• Yes, I suppose it was, Michelle – like so many unremarkable occasions we enjoy, sunsets we glance at, because they’re part of the rhythm of our lives. But each one IS a moment of perfection, and stopping to take the photographs reminded me of that – stop, be in the moment, and see … :)

  2. Oh, I can feel being there. The interlude sounds perfect; the time of day, the glass of wine, the view. You’ve painted a picture that is oh so relaxing.

  3. Devilled cashews – ? What may these be? And hockey in Sri Lanka? Who knew! You DO paint beautiful pictures with your words, stirring memories of similar times in different places. Enjoyed this post.

    • i’m glad you were stirred, not shaken, Lynne, and enjoyed the post and your memories of other places, other times.

      Like India, hockey has a long tradition here – I’m always more surprised about the rugby matches (in this weather!).

      Devilled cashews are fresh cashews which are dry roasted in a pan with salt and chilli and are served up warm – delicious and soooo moorish!

  4. Oh, how lovely! You conjured up a lovely atmosphere of a quiet and enjoyable evening. I wish I had been sitting down with your friends sipping Chardonnay! Lemon sounds a wonderful place…

    • Had to chuckle! Our convenor got so she began posting a list of questions and salient points to look out for … I rarely go anymore, but thought this time it would be worthwhile – and it was. She was a great talker – imagine her life, writing, travelling the world meeting writers, curating an annual festival … lots to talk about!

  5. what a gorgeous afternoon, your pics and description recreate the ambience for us so beautifully, but i am not sure about the aromas …. a hint of frangipani, a whiff of rugby, some wafts of spicy dinner cooking ????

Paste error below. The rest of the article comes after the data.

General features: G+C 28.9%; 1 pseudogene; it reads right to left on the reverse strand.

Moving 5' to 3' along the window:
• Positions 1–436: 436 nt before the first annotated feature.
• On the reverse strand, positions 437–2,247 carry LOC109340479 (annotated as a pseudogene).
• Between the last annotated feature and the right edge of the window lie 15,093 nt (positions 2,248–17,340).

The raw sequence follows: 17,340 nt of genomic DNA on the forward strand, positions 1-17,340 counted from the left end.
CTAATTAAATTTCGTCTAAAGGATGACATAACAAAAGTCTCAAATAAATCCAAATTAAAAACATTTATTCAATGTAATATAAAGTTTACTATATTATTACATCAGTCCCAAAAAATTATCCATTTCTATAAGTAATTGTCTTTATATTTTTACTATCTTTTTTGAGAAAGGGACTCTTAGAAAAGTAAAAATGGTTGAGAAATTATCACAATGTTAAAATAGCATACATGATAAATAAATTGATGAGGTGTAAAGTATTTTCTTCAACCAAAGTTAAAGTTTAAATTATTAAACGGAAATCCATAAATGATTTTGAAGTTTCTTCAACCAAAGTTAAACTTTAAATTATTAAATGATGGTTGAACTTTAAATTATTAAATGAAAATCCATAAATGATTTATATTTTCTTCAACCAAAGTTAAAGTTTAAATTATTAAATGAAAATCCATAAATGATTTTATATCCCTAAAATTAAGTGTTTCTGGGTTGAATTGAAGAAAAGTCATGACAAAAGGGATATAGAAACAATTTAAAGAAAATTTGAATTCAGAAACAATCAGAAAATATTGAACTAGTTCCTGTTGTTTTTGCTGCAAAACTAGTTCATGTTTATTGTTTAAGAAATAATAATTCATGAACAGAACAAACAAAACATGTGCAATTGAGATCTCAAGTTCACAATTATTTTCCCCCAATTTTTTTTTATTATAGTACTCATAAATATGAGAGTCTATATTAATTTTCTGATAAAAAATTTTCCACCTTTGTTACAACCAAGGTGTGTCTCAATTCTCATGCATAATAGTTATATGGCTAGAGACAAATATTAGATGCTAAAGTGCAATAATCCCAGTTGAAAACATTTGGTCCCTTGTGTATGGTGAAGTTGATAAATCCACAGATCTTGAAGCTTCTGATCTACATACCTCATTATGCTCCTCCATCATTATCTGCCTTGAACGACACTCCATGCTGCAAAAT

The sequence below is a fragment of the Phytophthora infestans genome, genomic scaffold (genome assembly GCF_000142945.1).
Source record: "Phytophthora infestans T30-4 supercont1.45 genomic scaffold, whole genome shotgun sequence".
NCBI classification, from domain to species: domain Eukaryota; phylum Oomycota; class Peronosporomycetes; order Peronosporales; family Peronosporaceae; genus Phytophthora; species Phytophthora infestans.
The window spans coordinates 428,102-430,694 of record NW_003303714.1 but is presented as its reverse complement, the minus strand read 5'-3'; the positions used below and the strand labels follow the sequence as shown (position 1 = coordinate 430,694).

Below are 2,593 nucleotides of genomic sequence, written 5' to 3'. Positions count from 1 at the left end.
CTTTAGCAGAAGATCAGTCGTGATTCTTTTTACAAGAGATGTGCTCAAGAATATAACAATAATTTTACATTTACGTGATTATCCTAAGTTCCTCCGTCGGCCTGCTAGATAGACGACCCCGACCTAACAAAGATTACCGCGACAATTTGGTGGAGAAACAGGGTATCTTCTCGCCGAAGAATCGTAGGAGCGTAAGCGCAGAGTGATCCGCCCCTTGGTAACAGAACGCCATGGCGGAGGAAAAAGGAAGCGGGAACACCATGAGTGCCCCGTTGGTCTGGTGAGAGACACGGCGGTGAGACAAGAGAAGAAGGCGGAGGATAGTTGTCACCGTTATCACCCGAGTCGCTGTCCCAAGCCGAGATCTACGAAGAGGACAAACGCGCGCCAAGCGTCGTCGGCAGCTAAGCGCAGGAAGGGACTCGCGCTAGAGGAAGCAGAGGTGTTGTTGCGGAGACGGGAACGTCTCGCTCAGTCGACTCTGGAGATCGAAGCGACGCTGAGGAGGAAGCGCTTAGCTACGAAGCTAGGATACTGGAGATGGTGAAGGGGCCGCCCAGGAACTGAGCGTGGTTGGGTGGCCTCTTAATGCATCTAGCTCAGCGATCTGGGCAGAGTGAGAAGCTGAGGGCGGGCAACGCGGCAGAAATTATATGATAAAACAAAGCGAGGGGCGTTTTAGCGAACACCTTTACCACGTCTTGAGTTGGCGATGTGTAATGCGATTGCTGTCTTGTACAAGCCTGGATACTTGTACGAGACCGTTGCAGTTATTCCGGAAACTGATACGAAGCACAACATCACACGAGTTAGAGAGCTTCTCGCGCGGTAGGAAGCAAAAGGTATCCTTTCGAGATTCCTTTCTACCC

6. Ah, what a beautiful place you live in, Wanderlust. The light in those pictures is stunning. So glad you had a good time. It’s good to spend time with friends.

  7. When I read your line about “devilled cashews” I wondered what they might be, because here in the United States I’m familiar with the word in deviled eggs: boil an eff, cut it in half longitudinally, remove the yolk, mash it up and add seasonings or other things, and put the mixture back in the hollowed-out place. In looking at some dictionaries, though, I see that that’s a toned-down version of the general use of the term, which involves coating something in a spicy mix. Live and learn.

  8. Didn’t sound unremarkable at all the way you told it, quite the contrary! Made me wish I was there :-) Did you pick up Namitha’s book?

    • Thanks, Madhu. It would have been lovely to have had you with us. C, I know, would have been fascinated by your insights and experiences and we will have had most lively conversations!

      It’s interesting, I was trying to relate how ordinary life unfolds here – and yes, the evening was uneventful and could have been played out by any of us, anywhere in the world, and yet it had its own flavour and now, because of the blog, I took pictures, and have an ordinary evening to remember when memories begin to fail. (I know it sounds a bit dramatic, but my Grandfather had Alzheimer’s, and I’m beginning to understand why Ma was so worried she would get it too … :) )

      The books haven’t come in, yet. Been thinking I might order a couple through her website if they don’t arrive soon.

Comments are closed.